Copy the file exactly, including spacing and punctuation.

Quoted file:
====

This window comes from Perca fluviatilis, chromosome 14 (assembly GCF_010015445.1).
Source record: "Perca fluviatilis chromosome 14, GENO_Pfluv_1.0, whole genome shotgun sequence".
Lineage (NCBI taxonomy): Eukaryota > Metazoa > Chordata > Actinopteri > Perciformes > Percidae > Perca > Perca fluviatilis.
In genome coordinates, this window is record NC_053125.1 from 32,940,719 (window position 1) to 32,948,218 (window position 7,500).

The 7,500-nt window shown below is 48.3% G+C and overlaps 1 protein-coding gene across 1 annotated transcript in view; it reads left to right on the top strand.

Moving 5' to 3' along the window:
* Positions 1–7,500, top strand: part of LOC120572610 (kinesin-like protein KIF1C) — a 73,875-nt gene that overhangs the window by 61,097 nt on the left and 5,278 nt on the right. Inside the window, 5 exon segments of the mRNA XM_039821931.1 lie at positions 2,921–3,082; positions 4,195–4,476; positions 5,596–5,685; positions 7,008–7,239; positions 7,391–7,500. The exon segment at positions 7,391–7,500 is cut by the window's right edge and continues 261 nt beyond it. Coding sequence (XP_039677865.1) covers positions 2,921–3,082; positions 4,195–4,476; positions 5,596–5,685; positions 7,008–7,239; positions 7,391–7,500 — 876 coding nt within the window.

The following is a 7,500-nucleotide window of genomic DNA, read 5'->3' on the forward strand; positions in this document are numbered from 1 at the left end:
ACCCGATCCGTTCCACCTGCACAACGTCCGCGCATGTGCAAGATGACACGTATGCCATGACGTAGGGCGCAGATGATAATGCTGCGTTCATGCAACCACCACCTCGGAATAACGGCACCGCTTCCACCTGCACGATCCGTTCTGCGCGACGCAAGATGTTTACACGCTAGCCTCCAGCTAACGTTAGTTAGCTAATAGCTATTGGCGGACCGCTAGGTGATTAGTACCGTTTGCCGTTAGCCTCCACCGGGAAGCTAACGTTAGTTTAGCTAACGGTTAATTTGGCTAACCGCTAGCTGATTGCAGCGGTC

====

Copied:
This window comes from Perca fluviatilis, chromosome 14 (assembly GCF_010015445.1).
Source record: "Perca fluviatilis chromosome 14, GENO_Pfluv_1.0, whole genome shotgun sequence".
Lineage (NCBI taxonomy): Eukaryota > Metazoa > Chordata > Actinopteri > Perciformes > Percidae > Perca > Perca fluviatilis.
In genome coordinates, this window is record NC_053125.1 from 32,940,719 (window position 1) to 32,948,218 (window position 7,500).

The 7,500-nt window shown below is 48.3% G+C and overlaps 1 protein-coding gene across 1 annotated transcript in view; it reads left to right on the top strand.

Moving 5' to 3' along the window:
* Positions 1–7,500, top strand: part of LOC120572610 (kinesin-like protein KIF1C) — a 73,875-nt gene that overhangs the window by 61,097 nt on the left and 5,278 nt on the right. Inside the window, 5 exon segments of the mRNA XM_039821931.1 lie at positions 2,921–3,082; positions 4,195–4,476; positions 5,596–5,685; positions 7,008–7,239; positions 7,391–7,500. The exon segment at positions 7,391–7,500 is cut by the window's right edge and continues 261 nt beyond it. Coding sequence (XP_039677865.1) covers positions 2,921–3,082; positions 4,195–4,476; positions 5,596–5,685; positions 7,008–7,239; positions 7,391–7,500 — 876 coding nt within the window.

The following is a 7,500-nucleotide window of genomic DNA, read 5'->3' on the forward strand; positions in this document are numbered from 1 at the left end:
ACCCGATCCGTTCCACCTGCACAACGTCCGCGCATGTGCAAGATGACACGTATGCCATGACGTAGGGCGCAGATGATAATGCTGCGTTCATGCAACCACCACCTCGGAATAACGGCACCGCTTCCACCTGCACGATCCGTTCTGCGCGACGCAAGATGTTTACACGCTAGCCTCCAGCTAACGTTAGTTAGCTAATAGCTATTGGCGGACCGCTAGGTGATTAGTACCGTTTGCCGTTAGCCTCCACCGGGAAGCTAACGTTAGTTTAGCTAACGGTTAATTTGGCTAACCGCTAGCTGATTGCAGCGGTC